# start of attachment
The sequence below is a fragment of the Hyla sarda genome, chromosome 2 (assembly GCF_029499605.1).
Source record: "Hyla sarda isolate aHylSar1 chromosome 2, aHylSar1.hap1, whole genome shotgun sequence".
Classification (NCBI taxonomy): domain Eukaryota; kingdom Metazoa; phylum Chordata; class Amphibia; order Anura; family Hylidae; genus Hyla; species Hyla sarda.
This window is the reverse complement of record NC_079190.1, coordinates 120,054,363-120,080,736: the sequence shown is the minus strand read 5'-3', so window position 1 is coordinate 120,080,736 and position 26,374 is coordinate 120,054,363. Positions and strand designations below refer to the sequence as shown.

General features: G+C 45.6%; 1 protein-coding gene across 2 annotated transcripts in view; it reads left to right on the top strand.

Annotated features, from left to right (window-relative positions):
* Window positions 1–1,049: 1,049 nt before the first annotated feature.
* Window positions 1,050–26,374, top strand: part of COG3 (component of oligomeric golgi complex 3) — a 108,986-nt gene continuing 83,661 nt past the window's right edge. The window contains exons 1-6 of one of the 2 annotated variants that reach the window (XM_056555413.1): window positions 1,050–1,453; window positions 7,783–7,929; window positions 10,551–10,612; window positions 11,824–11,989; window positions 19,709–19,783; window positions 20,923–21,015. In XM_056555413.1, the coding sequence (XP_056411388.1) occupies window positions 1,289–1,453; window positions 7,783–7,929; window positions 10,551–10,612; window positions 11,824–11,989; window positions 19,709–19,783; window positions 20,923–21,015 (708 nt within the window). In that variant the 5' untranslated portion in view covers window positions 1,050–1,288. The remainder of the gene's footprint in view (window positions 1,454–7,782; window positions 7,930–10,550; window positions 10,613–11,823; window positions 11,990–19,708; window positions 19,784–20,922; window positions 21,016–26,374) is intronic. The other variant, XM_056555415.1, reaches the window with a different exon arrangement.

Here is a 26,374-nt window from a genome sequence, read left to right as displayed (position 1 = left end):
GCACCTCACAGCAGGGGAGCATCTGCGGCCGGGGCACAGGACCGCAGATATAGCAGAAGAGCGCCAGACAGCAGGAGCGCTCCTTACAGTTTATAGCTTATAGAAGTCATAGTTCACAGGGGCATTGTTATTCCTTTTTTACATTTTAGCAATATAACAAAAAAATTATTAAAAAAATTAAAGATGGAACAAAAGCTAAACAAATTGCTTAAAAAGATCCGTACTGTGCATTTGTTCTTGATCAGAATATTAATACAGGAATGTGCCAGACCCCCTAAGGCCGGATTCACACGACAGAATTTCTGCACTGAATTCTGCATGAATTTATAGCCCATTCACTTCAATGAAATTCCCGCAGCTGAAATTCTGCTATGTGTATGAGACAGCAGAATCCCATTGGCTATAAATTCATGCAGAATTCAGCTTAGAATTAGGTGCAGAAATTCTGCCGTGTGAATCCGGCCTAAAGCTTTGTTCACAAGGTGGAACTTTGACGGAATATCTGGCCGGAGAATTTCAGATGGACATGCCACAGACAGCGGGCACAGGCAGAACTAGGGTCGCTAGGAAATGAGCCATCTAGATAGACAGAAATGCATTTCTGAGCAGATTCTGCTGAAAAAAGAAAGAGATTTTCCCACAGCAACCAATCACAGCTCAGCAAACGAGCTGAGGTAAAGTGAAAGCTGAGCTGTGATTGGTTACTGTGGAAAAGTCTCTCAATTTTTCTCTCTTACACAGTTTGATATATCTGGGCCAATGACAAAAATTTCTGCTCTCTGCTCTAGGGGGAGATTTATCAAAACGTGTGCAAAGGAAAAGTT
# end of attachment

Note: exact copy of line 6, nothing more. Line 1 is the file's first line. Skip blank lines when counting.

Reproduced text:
Annotated features, from left to right (window-relative positions):